These are not real cigar boxes, but the name comes from their size and shape. The specialist juggling cigar boxes are normally made from wood or plastic. The edges are often protected with tape and the two small end faces covered with felt or a rubbery material. The norm is to use three of these boxes. Two is trivial, and four or more is exceedingly difficult. The basic holding position (from which most tricks start and to which most tricks finish) is with one box held from above in each hand, and the third box trapped between them. Tricks involve manipulating the boxes somehow, and generally finish by trapping one box between the other two.
From the basic starting position, move all three boxes (together) over to the left and slightly up (1). While they are still moving in this direction, pull the right-hand box sharply away from the others (2). As soon as you do this your left hand should start to slow down the leftwards motion of the other two boxes. They should be forced back the other way to meet the first box (which should still be in your right hand) (3). You should finish with the boxes in the same positions as they started. Practice doing this with the other hand as well. You should find that you can get the middle box to ‘stick’ to the end one for up to a second. This is plenty of time to do some tricks…
Do exactly what you did in the previous section, except while the right hand box is free of the others it is turned through 180°. The trick finishes by trapping the boxes as before but the right hand will be holding it’s box from underneath.
There is very little time for the turn, so it must be made quickly. However, it is important not to begin the turn until the right hand box is completely away from the others. If you do, middle box will be disturbed and will not ‘stick’ to the left hand one.
To get back to the original position, you can either repeat the trick, but with the turn in the other direction, or, for a bigger challenge, try the following: Move the boxes (together) to the left and slightly up. Then instead of pulling the right hand box away, just let go with your right hand, and grab the right hand box again from above.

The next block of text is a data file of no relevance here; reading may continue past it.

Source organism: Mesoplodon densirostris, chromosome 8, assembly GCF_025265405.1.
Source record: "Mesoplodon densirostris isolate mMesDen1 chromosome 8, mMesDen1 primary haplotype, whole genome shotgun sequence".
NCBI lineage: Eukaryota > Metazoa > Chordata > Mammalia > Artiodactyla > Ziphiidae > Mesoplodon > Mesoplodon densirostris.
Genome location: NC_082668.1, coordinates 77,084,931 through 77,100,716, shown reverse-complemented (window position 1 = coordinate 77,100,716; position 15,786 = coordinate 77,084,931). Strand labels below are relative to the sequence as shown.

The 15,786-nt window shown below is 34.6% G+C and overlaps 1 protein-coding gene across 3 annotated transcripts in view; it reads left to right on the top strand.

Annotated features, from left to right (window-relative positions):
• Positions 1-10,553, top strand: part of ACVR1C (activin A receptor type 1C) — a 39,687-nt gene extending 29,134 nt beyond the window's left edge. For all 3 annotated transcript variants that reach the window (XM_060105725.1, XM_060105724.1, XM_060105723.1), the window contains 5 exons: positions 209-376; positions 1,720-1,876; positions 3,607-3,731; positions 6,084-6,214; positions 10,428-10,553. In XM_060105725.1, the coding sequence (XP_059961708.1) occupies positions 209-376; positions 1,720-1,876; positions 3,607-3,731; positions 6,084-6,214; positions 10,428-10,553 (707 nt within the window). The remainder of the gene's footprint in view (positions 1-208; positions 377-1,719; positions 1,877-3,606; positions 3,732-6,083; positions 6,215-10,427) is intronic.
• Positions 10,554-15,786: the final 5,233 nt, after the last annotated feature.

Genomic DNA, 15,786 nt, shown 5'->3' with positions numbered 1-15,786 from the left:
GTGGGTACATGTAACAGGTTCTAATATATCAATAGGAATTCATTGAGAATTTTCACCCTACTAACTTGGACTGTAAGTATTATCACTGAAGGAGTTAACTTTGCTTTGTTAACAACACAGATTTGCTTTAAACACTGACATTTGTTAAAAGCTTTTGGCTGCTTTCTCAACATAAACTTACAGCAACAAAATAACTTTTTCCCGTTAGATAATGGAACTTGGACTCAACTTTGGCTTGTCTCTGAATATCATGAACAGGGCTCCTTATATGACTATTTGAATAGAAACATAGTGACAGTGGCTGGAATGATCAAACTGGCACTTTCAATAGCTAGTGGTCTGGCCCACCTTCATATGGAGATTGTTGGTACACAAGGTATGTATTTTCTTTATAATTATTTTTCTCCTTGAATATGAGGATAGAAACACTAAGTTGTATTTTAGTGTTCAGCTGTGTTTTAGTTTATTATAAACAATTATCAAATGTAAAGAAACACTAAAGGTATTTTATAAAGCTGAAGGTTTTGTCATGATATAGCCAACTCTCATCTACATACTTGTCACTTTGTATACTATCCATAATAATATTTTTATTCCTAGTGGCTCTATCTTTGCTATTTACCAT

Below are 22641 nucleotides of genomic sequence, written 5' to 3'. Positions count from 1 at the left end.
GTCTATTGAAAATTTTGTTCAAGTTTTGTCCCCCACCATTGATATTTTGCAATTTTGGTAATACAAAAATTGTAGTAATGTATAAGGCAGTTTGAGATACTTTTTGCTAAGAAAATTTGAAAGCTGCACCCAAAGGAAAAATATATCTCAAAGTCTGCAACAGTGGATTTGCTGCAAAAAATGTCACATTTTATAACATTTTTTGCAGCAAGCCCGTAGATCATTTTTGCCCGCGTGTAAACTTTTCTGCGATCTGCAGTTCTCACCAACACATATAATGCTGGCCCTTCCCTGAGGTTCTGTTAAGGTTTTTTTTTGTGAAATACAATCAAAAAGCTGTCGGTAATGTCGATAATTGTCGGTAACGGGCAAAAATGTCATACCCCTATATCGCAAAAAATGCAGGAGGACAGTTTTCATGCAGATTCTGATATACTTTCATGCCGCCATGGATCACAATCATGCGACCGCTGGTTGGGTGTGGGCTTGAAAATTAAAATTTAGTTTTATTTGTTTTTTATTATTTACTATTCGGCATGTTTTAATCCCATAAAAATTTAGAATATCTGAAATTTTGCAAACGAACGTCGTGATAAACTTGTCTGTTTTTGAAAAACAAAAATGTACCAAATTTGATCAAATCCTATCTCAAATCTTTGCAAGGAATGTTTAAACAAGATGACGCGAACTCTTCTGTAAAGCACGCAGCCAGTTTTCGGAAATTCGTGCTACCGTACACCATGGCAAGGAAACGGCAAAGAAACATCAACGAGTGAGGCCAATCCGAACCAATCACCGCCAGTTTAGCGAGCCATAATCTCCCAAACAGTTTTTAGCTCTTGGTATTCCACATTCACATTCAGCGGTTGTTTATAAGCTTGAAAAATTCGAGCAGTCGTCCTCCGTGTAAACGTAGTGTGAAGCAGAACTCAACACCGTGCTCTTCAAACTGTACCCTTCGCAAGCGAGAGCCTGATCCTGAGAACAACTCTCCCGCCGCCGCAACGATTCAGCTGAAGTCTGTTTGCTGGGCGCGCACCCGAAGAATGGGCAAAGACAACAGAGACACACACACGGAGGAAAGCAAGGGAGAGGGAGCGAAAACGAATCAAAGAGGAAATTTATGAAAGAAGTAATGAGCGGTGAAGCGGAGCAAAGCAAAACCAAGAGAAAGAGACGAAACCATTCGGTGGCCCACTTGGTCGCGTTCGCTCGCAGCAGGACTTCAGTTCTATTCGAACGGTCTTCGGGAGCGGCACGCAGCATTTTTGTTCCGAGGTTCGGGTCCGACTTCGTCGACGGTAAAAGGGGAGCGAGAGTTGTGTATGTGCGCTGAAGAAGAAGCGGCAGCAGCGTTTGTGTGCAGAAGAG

Start as usual with the centre box trapped between the other two. Tilt all three boxes together about a horizontal axis (1). Then give the whole lot a sharp twist back in the opposite direction, moving upwards slightly at the same time. In the middle of this motion, bring the two outer boxes apart releasing their grip on the blue box in the middle (2). Doing this, you should be able to get the middle box to complete a 180° turn, before trapping is once more between the outer two boxes (3).
Variations on this trick involve making the central box do a complete revolution, or even 1½ or 2 full turns. It is also possible to spin the central box about its vertical axis, although getting the right amount of spin and making the final trap are both considerably harder.
Start as for the end turn; by moving all three boxes up and to the left. As you are moving the boxes, let go of the green box with your right hand, and grab the blue box in the middle (1). Take the blue box down, and out beneath the other two, then over to the right. At the same time the red box (in the left hand), should change direction, and head back towards the green box. The right hand should bring the blue box up (2), so the green box can be trapped between the red and the blue.